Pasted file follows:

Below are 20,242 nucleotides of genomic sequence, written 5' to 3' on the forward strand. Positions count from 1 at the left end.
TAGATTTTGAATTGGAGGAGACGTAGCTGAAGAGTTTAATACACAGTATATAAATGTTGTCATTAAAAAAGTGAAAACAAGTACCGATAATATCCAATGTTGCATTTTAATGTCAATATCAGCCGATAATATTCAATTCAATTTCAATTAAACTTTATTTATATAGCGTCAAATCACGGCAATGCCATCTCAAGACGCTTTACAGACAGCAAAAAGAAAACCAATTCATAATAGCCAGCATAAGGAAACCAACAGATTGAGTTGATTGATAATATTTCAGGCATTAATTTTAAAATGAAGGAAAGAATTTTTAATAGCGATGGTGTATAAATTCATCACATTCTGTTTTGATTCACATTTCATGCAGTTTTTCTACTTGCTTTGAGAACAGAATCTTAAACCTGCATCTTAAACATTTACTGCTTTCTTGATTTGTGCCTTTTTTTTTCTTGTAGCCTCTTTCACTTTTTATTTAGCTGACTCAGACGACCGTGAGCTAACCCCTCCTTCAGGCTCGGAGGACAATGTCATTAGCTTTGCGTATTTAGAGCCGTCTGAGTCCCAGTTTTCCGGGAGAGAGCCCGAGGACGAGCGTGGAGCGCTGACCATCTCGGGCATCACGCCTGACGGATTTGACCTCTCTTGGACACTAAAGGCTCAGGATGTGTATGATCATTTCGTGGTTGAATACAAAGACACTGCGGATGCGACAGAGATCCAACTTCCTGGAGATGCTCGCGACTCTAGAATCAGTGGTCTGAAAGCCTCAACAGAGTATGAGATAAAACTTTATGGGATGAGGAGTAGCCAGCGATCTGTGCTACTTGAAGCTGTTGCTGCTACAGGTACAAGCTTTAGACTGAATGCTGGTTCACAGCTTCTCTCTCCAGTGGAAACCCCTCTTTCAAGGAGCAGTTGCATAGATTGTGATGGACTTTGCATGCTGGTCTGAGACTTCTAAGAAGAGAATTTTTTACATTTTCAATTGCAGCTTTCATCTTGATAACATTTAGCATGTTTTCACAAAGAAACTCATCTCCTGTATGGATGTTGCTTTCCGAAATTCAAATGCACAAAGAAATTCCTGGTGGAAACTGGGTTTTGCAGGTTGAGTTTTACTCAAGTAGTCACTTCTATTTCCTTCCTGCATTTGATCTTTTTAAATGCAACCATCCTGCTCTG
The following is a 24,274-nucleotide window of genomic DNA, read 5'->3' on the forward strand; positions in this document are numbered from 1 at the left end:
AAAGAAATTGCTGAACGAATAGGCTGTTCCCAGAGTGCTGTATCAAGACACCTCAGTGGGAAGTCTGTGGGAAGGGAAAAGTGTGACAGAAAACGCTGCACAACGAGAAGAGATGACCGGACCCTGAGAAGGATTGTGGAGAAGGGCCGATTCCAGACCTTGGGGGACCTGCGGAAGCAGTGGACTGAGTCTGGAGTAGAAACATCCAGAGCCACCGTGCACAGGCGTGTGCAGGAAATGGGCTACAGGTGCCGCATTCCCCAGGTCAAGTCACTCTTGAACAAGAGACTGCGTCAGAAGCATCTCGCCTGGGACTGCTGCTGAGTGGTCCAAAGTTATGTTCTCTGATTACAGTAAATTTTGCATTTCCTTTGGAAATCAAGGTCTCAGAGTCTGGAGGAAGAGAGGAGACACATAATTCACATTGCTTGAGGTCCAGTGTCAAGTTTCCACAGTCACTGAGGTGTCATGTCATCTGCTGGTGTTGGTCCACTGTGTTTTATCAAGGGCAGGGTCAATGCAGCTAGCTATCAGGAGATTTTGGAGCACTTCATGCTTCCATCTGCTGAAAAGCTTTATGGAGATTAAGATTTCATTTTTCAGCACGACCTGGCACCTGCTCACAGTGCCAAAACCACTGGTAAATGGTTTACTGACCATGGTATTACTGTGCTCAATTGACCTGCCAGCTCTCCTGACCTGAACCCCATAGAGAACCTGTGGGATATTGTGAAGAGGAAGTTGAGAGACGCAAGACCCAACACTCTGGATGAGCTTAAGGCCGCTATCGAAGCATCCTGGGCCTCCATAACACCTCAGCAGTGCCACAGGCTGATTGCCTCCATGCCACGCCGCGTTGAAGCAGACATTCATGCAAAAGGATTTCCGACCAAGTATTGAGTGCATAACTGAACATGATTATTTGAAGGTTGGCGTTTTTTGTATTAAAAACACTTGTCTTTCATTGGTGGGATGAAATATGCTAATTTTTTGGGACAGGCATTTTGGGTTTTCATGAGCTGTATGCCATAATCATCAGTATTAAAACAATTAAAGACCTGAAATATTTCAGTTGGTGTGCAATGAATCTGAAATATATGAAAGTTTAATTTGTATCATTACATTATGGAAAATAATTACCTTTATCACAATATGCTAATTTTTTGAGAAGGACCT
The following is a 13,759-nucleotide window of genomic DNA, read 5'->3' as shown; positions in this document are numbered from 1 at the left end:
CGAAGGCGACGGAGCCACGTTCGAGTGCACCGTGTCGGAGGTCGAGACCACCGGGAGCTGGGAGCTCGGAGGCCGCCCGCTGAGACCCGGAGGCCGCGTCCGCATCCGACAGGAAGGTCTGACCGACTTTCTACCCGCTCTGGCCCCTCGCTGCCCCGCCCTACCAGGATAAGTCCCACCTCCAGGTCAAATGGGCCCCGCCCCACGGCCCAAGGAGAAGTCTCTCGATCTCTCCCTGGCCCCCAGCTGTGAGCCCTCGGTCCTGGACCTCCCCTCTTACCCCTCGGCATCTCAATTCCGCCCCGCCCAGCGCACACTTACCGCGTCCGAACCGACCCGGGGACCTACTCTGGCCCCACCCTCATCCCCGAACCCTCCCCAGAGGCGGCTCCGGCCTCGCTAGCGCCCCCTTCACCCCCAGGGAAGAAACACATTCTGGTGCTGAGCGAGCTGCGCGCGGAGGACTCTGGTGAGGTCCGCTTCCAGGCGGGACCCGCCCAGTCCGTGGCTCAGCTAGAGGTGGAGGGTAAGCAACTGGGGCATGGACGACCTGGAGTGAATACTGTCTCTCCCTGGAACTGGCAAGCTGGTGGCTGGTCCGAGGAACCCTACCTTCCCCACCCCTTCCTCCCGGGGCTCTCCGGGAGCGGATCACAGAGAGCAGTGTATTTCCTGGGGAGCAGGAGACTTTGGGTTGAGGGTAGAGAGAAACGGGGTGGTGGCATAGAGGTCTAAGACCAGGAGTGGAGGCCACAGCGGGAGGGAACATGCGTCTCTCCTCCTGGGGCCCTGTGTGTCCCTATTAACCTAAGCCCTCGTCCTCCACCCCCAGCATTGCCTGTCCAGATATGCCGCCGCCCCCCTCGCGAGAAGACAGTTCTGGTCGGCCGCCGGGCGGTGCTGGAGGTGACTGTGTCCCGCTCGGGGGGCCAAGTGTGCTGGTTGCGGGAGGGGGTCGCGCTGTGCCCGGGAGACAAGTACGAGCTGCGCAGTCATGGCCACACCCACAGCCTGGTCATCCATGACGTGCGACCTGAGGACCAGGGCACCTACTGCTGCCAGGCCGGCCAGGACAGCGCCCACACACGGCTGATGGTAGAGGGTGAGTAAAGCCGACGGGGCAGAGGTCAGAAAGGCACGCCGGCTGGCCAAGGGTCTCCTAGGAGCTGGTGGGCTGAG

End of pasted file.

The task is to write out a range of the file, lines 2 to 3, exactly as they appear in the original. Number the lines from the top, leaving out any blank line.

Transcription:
TAGATTTTGAATTGGAGGAGACGTAGCTGAAGAGTTTAATACACAGTATATAAATGTTGTCATTAAAAAAGTGAAAACAAGTACCGATAATATCCAATGTTGCATTTTAATGTCAATATCAGCCGATAATATTCAATTCAATTTCAATTAAACTTTATTTATATAGCGTCAAATCACGGCAATGCCATCTCAAGACGCTTTACAGACAGCAAAAAGAAAACCAATTCATAATAGCCAGCATAAGGAAACCAACAGATTGAGTTGATTGATAATATTTCAGGCATTAATTTTAAAATGAAGGAAAGAATTTTTAATAGCGATGGTGTATAAATTCATCACATTCTGTTTTGATTCACATTTCATGCAGTTTTTCTACTTGCTTTGAGAACAGAATCTTAAACCTGCATCTTAAACATTTACTGCTTTCTTGATTTGTGCCTTTTTTTTTCTTGTAGCCTCTTTCACTTTTTATTTAGCTGACTCAGACGACCGTGAGCTAACCCCTCCTTCAGGCTCGGAGGACAATGTCATTAGCTTTGCGTATTTAGAGCCGTCTGAGTCCCAGTTTTCCGGGAGAGAGCCCGAGGACGAGCGTGGAGCGCTGACCATCTCGGGCATCACGCCTGACGGATTTGACCTCTCTTGGACACTAAAGGCTCAGGATGTGTATGATCATTTCGTGGTTGAATACAAAGACACTGCGGATGCGACAGAGATCCAACTTCCTGGAGATGCTCGCGACTCTAGAATCAGTGGTCTGAAAGCCTCAACAGAGTATGAGATAAAACTTTATGGGATGAGGAGTAGCCAGCGATCTGTGCTACTTGAAGCTGTTGCTGCTACAGGTACAAGCTTTAGACTGAATGCTGGTTCACAGCTTCTCTCTCCAGTGGAAACCCCTCTTTCAAGGAGCAGTTGCATAGATTGTGATGGACTTTGCATGCTGGTCTGAGACTTCTAAGAAGAGAATTTTTTACATTTTCAATTGCAGCTTTCATCTTGATAACATTTAGCATGTTTTCACAAAGAAACTCATCTCCTGTATGGATGTTGCTTTCCGAAATTCAAATGCACAAAGAAATTCCTGGTGGAAACTGGGTTTTGCAGGTTGAGTTTTACTCAAGTAGTCACTTCTATTTCCTTCCTGCATTTGATCTTTTTAAATGCAACCATCCTGCTCTG
The following is a 24,274-nucleotide window of genomic DNA, read 5'->3' on the forward strand; positions in this document are numbered from 1 at the left end: